Most of the federal recovery funds heading for Americans’ pockets are designed to do just what’s advertised: bolster our sagging support for the existing human and physical resources we need for a revitalized economy.
One notable exception comprises barely 1 percent of the $787 billion package but promises true advancement for our nation, not just recovery. That’s the $8 billion reserved for fast intercity passenger rail development, a great idea whose time has finally come in America.
Minnesota stands a good chance to share in this long-delayed opportunity to create the kind of modern, efficient, comfortable and environmentally friendly transportation system already enjoyed by much of Europe and Asia.
That’s because far-sighted state leaders partnering with freight railroads have spent years on early planning of fast passenger rail service to link the Twin Cities to Chicago and Duluth. These initiatives should be near the head of the line for the new federal support, which augments a $3.4 billion fund for passenger rail development signed into law last fall by former President George W. Bush.
And this is likely only the beginning of federal investment in fast intercity rail, which should brighten the long-term hopes of Minnesota cities such as Albert Lea, Rochester and Willmar for their own passenger rail connections. Their plans are less developed in terms of engineering and policy consensus, but the current federal commitment won’t be the last train out of the station.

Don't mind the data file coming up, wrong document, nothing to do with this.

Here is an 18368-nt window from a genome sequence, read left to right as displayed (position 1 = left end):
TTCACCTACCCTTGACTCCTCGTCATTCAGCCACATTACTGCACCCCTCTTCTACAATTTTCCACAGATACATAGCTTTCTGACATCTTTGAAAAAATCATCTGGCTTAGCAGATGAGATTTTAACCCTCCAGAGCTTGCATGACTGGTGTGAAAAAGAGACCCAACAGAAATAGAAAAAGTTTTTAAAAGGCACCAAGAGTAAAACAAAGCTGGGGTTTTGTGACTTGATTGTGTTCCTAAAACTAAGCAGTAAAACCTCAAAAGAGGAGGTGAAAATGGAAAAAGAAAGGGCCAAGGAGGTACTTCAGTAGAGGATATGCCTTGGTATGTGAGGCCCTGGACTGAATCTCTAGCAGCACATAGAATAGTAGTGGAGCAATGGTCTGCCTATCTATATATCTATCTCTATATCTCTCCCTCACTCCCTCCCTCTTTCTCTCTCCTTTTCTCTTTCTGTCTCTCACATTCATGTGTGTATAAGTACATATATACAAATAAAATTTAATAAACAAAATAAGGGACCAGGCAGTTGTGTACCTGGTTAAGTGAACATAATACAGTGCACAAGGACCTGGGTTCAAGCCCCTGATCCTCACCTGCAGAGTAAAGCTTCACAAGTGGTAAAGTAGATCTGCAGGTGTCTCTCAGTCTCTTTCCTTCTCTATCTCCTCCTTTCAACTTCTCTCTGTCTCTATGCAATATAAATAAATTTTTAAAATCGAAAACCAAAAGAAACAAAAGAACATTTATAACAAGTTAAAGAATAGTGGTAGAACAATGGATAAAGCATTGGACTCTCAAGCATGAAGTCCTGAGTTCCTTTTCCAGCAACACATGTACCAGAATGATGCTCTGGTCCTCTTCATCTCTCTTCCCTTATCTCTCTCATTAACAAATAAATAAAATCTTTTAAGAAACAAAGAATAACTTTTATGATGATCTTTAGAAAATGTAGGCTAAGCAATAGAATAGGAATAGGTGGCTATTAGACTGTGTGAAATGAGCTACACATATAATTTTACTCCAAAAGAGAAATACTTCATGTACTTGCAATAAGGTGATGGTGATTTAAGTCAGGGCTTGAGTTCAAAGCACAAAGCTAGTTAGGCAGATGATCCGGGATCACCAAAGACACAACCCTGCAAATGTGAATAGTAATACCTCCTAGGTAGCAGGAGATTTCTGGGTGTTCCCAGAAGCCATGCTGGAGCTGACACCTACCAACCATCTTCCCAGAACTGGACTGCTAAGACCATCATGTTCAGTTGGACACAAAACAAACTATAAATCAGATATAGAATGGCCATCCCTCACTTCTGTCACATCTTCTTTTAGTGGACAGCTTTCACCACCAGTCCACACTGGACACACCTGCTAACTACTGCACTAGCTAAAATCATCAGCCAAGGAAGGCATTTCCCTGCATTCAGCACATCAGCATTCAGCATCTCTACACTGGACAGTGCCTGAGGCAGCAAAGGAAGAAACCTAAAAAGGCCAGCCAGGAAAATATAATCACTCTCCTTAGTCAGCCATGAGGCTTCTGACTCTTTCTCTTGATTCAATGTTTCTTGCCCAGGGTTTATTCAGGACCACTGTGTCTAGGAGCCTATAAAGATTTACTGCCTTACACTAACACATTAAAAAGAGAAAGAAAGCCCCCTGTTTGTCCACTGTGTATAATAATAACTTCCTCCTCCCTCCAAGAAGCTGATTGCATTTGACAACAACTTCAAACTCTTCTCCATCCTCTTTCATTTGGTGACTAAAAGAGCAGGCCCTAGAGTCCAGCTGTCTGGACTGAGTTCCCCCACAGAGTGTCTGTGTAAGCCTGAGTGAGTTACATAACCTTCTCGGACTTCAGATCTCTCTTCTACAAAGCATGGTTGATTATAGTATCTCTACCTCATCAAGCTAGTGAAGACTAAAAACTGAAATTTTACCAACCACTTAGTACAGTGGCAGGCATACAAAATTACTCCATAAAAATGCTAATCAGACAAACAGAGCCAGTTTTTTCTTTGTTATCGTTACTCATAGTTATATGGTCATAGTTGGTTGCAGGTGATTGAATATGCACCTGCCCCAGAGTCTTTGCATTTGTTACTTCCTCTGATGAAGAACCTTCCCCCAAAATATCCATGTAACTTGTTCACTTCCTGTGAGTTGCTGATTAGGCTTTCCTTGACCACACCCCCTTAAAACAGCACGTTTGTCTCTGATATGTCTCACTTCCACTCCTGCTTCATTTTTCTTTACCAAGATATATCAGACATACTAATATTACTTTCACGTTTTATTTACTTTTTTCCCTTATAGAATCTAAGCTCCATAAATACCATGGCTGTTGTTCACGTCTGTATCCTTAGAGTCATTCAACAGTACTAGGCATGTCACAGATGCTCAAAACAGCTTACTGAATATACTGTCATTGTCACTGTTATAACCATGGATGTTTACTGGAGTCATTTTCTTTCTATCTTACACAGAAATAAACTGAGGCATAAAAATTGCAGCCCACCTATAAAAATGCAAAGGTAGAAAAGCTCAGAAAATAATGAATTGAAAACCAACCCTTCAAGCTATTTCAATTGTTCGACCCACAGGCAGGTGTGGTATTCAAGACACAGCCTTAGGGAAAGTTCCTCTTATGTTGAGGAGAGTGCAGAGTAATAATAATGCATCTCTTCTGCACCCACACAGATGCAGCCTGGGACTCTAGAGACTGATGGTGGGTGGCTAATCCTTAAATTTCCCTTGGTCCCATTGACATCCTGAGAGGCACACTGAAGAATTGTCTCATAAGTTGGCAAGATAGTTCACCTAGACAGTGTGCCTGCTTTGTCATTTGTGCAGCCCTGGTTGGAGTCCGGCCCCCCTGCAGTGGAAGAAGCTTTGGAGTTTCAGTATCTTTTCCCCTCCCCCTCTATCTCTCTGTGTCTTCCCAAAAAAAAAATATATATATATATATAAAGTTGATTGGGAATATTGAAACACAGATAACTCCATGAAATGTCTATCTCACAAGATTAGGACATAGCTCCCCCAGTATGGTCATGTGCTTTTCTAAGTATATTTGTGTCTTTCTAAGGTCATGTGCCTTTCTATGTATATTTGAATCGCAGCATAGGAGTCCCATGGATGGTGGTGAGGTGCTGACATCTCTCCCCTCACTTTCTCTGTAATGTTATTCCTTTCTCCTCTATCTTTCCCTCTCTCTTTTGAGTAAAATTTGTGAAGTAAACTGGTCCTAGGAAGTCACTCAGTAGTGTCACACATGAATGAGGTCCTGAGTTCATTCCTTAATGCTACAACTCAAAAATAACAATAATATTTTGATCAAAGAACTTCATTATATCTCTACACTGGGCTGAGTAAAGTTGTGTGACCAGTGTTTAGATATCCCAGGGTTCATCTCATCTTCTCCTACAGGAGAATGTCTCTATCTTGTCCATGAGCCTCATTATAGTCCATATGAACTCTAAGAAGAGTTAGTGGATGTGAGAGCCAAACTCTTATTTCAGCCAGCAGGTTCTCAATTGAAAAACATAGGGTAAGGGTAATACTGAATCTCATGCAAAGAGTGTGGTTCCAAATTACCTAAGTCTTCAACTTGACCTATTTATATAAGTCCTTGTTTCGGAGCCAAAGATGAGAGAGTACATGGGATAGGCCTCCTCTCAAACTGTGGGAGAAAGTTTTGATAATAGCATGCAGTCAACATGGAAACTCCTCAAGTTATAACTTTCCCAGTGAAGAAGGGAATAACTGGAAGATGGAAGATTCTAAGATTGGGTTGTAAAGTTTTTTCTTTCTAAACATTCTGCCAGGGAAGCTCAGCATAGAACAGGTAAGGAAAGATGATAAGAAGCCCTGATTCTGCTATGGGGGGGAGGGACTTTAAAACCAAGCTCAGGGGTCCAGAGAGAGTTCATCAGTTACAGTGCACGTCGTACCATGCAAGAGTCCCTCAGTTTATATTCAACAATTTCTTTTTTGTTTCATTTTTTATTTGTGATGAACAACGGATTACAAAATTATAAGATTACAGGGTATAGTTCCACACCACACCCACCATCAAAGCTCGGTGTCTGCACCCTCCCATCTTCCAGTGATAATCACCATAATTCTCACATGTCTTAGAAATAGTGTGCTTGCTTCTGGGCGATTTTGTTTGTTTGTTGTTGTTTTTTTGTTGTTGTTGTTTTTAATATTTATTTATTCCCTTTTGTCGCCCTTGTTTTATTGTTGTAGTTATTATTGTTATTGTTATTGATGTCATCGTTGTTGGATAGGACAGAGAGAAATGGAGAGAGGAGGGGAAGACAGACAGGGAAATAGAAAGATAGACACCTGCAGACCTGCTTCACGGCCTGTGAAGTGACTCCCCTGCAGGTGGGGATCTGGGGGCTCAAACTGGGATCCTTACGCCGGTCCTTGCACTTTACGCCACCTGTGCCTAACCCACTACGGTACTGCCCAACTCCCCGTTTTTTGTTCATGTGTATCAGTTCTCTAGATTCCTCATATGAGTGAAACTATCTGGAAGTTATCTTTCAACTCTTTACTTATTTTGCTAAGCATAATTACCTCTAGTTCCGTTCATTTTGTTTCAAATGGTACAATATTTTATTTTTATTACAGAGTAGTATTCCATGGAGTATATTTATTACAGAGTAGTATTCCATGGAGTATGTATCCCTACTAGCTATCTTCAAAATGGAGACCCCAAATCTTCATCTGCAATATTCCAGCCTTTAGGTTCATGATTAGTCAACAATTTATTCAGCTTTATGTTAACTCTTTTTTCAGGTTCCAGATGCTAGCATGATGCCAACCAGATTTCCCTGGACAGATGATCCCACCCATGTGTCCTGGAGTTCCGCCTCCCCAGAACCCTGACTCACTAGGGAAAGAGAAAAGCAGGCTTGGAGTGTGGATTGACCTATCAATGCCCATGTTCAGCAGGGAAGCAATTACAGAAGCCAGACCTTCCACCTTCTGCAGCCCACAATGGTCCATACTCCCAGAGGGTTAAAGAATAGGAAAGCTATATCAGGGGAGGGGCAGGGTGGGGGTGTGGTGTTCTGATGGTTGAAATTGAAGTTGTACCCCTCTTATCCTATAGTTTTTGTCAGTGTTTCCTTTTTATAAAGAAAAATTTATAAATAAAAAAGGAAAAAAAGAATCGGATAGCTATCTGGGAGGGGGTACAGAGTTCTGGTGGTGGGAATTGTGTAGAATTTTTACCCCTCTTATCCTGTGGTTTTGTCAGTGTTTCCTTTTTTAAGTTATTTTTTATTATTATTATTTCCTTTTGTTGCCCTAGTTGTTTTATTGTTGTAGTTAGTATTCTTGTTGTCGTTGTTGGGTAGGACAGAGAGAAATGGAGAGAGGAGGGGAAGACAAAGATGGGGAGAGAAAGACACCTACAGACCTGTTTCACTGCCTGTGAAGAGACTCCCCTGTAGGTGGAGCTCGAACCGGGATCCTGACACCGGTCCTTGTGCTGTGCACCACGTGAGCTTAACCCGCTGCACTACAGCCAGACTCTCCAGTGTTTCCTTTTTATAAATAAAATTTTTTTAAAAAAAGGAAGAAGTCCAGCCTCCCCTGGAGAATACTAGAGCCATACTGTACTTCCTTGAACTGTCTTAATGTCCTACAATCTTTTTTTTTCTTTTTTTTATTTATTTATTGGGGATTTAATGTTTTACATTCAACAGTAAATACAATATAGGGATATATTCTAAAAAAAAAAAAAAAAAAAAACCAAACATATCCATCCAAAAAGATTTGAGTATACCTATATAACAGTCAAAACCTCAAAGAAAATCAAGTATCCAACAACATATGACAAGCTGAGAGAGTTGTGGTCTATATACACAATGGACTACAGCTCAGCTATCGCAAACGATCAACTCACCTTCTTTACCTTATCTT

New U.S. Transportation Secretary Ray LaHood has promised “in subsequent years a very substantial effort” to continue fast passenger rail development across up to six regions of the country. “This is going to be President Obama’s, I believe, top transportation priority,” LaHood said.
Obama himself noted this month that China, with 5,000 miles of bullet-train routes under development, has “high-speed rail that puts our railroads to shame.” Passenger rail funding was added to the recovery package at the urging of the White House, supplementing more than $35 billion included earlier for roads, bridges and urban transit.
This new commitment offers myriad benefits, according to a federal study: improved safety, energy conservation, highway congestion relief, environmental protection, economic development, emergency preparedness, mobility for the aging and global competitiveness.
In Minnesota alone, planned routes from Duluth to Minneapolis and St. Paul to Winona (on the way to Chicago) are projected to bring more than 15,000 new jobs, $648 million in added personal income, nearly $2 billion in higher property values and up to $2.3 billion in savings from reducing travel times, congestion and pollution.
LaHood said his department will deliver passenger rail and other transportation infrastructure funds to the states before the end of June. It’s up to Minnesota officials to do all they can to ensure that our state gets its fair share of this historic initiative.